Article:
Along with the two routes from Stagecoach, Arriva are also taking over the contract to route 401 which operates between Thamesmead and Bexleyheath Shopping Centre. Originally starting service in 1988 the route ran between Woolwich and Dartford Heath. However this very long route didn't last very long and in 1991 the route was withdrawn between Woolwich and Thamesmead with the withdrawn section being replaced by route 244. In 1999 the section between Bexleyheath and Dartford Heath was withdrawn, being replaced by route 601, this formed the 401 that operates in the same form today. The route was operated out of Bexleyheath bus garage since inception and this service change marks the first time it has been operated out of a different garage. Go Ahead London used a mix of Plaxton President bodied Volvo B7TL buses and Alexander Dennis Enviro400 buses during their time on the route. 

WVL455 seen at Woolwich Arsenal Station
© EastLondoner
Despite the losses of the 99 and 269, all is not lost for Stagecoach this time around. Route 422 which operates between Bexleyheath and North Greenwich was won from Go Ahead. This route, like route 401, started operations in 1988. It started operating between Bexleyheath and Woolwich, with some Bexleyheath journeys at different times of day running to Bexleyheath, Bus Garage. Later in the year the route was cut back fully to Bexleyheath, Shopping Centre due to the contract being re-assigned to Boroline Maidstone, in 1992 the contract was reassigned to Kentishbus from Crayford and in 1993 the route was moved to Dartford garage which was now under ownership of Arriva. In 1999 the route changed operator yet again and returned back to Bexleyheath garage now under the ownership of London Central, the route was also extended from Woolwich to North Greenwich to co-incide with the opening of the Millennium Dome and the Jubilee Line Extension opening. Contract renewal in 2004 saw the route re-extended to Bexleyheath bus garage, however at all times of day. The route has now once again been cut to Bexleyheath, Shopping Centre with the new contract under Stagecoach.

Go Ahead and Stagecoach both wrapped up on the 99, 269, 401 and 422 with the last buses being 12344, 19800, E242 and E42 respectively. I went out on the first day to see how Stagecoach and Arriva were doing with their new routes. My first point of call was the 422 from North Greenwich. Upon arrival I noticed 12355 leaving, displaying the blinds for the revised terminus of Bexleyheath, Shopping Centre. No longer serving the garage.

12355 passes WVL375 at North Greenwich
© EastLondoner
10196 on stand at Woolwich Road, Bexleyheath
© EastLondoner
The change of terminus means that there are now three routes which run from Bexleyheath, Shopping Centre to North Greenwich station. Not everywhere you see that! On its first day route 422 was using a variety of vehicles, as is probably to be expected from Plumstead garage. The main allocation on the route was predominantly made out of 64reg Enviro400 bodied E40Hs, however a few Enviro400 bodied E40Ds as well as a few Enviro400 MMC bodied E40Hs were also out on the route. I had a ride on the 422 until Woolwich, where I decided to bail for a 96 that had turned up behind in an attempt to save some time, as I didn't have a lot available. However in the end that proved to waste even more time as we got beaten by the 12355 to Bexleyheath anyway. Upon arrival I made my way to get a quite bite of lunch before coming out to check out on how all the other routes were doing. I first went out to check where the 422 was standing. The answer was that they were standing on Woolwich Road, which is quite residential. This was usually used as an overflow stand previously.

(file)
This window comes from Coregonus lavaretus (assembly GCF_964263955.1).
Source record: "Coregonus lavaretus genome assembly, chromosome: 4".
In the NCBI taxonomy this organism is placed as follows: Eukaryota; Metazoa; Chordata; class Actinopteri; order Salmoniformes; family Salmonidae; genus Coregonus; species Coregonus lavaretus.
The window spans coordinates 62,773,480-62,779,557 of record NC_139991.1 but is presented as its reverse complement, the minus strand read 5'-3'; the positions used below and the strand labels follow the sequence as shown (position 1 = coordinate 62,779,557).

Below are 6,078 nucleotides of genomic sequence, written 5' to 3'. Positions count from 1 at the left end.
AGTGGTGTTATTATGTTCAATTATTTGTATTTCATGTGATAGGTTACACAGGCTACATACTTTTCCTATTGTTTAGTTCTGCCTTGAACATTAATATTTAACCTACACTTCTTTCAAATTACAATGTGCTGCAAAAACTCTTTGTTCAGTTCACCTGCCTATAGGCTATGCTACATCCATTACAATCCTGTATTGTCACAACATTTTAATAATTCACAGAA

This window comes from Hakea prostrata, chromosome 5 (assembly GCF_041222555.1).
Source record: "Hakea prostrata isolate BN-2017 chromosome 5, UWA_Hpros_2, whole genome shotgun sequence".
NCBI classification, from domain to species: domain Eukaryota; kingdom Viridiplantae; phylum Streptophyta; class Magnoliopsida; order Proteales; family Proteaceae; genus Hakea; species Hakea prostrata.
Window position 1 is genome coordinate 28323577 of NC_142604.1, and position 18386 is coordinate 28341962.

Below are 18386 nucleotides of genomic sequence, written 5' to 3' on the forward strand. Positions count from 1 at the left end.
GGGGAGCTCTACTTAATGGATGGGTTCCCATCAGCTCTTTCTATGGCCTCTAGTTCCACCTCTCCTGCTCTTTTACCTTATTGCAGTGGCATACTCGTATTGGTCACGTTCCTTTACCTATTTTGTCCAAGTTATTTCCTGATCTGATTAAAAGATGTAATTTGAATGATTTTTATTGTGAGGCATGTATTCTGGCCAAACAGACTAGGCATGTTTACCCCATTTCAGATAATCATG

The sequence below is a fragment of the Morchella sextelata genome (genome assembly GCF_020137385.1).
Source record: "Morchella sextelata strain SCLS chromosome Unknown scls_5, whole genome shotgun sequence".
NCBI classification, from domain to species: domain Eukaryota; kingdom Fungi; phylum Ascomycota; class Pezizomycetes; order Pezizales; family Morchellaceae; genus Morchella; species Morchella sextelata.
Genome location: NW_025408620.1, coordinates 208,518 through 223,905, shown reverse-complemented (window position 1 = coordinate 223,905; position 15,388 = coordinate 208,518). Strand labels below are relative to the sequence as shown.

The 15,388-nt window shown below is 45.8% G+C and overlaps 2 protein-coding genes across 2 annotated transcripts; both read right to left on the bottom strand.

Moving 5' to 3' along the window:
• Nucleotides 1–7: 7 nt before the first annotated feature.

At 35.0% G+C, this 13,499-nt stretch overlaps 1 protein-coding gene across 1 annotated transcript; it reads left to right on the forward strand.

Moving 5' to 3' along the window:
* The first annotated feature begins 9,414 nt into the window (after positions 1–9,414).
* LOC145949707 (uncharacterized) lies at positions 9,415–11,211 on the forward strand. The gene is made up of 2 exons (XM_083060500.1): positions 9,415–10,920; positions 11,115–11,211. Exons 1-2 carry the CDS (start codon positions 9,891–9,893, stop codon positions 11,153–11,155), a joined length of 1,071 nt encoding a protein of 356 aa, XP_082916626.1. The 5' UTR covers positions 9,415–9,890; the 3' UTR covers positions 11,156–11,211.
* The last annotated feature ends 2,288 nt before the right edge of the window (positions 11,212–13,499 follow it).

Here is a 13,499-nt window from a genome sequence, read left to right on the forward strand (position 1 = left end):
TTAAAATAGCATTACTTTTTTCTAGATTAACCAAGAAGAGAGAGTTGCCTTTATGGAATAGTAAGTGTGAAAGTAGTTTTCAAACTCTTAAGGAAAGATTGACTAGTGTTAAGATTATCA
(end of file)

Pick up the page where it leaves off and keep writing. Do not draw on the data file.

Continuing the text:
DW441 seen on stand at Friswell Place, Bexleyheath
© EastLondoner
After investigating the 422s stand arrangements I made my way to see how the 269 was doing, unfortunately this would also be the only route that changed operator that I would not be able to take a ride on due to time constraints. All of the 269 drivers that I saw were in Stagecoach uniform, probably to be expected as similar happens with many other changeovers. Operation on the route seemed to be alright in general with no extremely large gaps in service. Although a quick look on the LVF later in the day showed that the service had deteriorated a bit since I saw it. However this is to be expected of an operator on the first day while both the controllers and drivers get used to the new route and the challenges that it presents.

DW441 picks up people at Bexleyheath Clock Tower
© EastLondoner
A 401 and 132 stand at Bexleyheath
© East Londoner
After seeing how the 269 was doing I turned my attention to route 401. This route seemed to be the best operating route out of the four routes to change operator. I didn't have to wait long for a 401 to turn up at the bus stop and this was in the form of DW439. Those of you who know me well know that I do not like DW class buses at all. However DW439 was not as bad, certainly not as bad as the examples that were found in East London at DX. The route was well loaded throughout my journey from Bexleyheah to Nuxley Village, for most of the journey every seat was taken with only standing room available. The route is one of the shorter routes in the area, as well as being a very residential route. I was later quite shocked to find out that this route runs only once every 15 minutes, I would suggest that this route needed a frequency increase to go with the new contract, however going by TfL's recent trend I should probably be grateful that its frequency didn't go down instead.

DW439 seen at the Eardley Arms
© EastLondoner
DW435 seen at Bexleyheath
© EastLondoner